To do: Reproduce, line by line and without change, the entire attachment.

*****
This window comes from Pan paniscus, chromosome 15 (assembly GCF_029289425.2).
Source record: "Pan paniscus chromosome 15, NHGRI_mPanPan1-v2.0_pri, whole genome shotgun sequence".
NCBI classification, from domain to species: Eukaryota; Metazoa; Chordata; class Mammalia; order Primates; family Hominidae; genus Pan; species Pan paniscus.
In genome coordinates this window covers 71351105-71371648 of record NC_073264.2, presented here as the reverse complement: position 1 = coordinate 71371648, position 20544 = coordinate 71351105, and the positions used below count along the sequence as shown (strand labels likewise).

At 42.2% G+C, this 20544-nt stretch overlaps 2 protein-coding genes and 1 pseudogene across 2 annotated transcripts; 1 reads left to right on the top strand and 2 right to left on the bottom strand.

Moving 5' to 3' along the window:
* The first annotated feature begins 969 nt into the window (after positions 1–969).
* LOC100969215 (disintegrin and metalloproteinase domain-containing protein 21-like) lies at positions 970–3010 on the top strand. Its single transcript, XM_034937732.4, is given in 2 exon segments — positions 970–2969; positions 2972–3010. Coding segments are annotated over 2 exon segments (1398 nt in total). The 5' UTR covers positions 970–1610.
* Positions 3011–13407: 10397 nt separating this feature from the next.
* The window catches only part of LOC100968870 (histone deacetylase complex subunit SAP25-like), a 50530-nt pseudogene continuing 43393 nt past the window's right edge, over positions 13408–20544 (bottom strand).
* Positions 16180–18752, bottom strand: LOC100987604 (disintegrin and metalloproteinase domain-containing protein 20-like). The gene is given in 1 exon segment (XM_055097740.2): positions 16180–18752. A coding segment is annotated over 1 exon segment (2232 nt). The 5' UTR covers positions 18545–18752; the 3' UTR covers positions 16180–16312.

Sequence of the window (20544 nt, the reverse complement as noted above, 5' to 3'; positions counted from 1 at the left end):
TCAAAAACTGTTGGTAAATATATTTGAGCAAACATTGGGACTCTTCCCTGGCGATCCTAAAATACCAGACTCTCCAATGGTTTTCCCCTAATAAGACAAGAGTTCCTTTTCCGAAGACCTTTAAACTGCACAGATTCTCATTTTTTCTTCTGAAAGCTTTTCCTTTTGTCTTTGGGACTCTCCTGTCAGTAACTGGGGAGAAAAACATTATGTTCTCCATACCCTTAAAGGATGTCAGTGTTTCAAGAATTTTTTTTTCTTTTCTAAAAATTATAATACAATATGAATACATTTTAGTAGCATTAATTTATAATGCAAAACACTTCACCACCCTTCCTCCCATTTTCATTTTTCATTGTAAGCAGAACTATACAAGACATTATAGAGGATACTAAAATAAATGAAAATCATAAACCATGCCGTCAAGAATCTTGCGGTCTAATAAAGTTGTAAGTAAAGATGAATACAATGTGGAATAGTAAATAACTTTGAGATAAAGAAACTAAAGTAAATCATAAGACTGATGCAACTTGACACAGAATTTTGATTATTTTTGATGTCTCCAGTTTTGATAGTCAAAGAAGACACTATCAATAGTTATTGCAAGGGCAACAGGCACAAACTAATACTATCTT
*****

This window comes from Pan paniscus, chromosome 15 (assembly GCF_029289425.2).
Source record: "Pan paniscus chromosome 15, NHGRI_mPanPan1-v2.0_pri, whole genome shotgun sequence".
NCBI classification, from domain to species: Eukaryota; Metazoa; Chordata; class Mammalia; order Primates; family Hominidae; genus Pan; species Pan paniscus.
In genome coordinates this window covers 71351105-71371648 of record NC_073264.2, presented here as the reverse complement: position 1 = coordinate 71371648, position 20544 = coordinate 71351105, and the positions used below count along the sequence as shown (strand labels likewise).

At 42.2% G+C, this 20544-nt stretch overlaps 2 protein-coding genes and 1 pseudogene across 2 annotated transcripts; 1 reads left to right on the top strand and 2 right to left on the bottom strand.

Moving 5' to 3' along the window:
* The first annotated feature begins 969 nt into the window (after positions 1–969).
* LOC100969215 (disintegrin and metalloproteinase domain-containing protein 21-like) lies at positions 970–3010 on the top strand. Its single transcript, XM_034937732.4, is given in 2 exon segments — positions 970–2969; positions 2972–3010. Coding segments are annotated over 2 exon segments (1398 nt in total). The 5' UTR covers positions 970–1610.
* Positions 3011–13407: 10397 nt separating this feature from the next.
* The window catches only part of LOC100968870 (histone deacetylase complex subunit SAP25-like), a 50530-nt pseudogene continuing 43393 nt past the window's right edge, over positions 13408–20544 (bottom strand).
* Positions 16180–18752, bottom strand: LOC100987604 (disintegrin and metalloproteinase domain-containing protein 20-like). The gene is given in 1 exon segment (XM_055097740.2): positions 16180–18752. A coding segment is annotated over 1 exon segment (2232 nt). The 5' UTR covers positions 18545–18752; the 3' UTR covers positions 16180–16312.

Sequence of the window (20544 nt, the reverse complement as noted above, 5' to 3'; positions counted from 1 at the left end):
TCAAAAACTGTTGGTAAATATATTTGAGCAAACATTGGGACTCTTCCCTGGCGATCCTAAAATACCAGACTCTCCAATGGTTTTCCCCTAATAAGACAAGAGTTCCTTTTCCGAAGACCTTTAAACTGCACAGATTCTCATTTTTTCTTCTGAAAGCTTTTCCTTTTGTCTTTGGGACTCTCCTGTCAGTAACTGGGGAGAAAAACATTATGTTCTCCATACCCTTAAAGGATGTCAGTGTTTCAAGAATTTTTTTTTCTTTTCTAAAAATTATAATACAATATGAATACATTTTAGTAGCATTAATTTATAATGCAAAACACTTCACCACCCTTCCTCCCATTTTCATTTTTCATTGTAAGCAGAACTATACAAGACATTATAGAGGATACTAAAATAAATGAAAATCATAAACCATGCCGTCAAGAATCTTGCGGTCTAATAAAGTTGTAAGTAAAGATGAATACAATGTGGAATAGTAAATAACTTTGAGATAAAGAAACTAAAGTAAATCATAAGACTGATGCAACTTGACACAGAATTTTGATTATTTTTGATGTCTCCAGTTTTGATAGTCAAAGAAGACACTATCAATAGTTATTGCAAGGGCAACAGGCACAAACTAATACTATCTT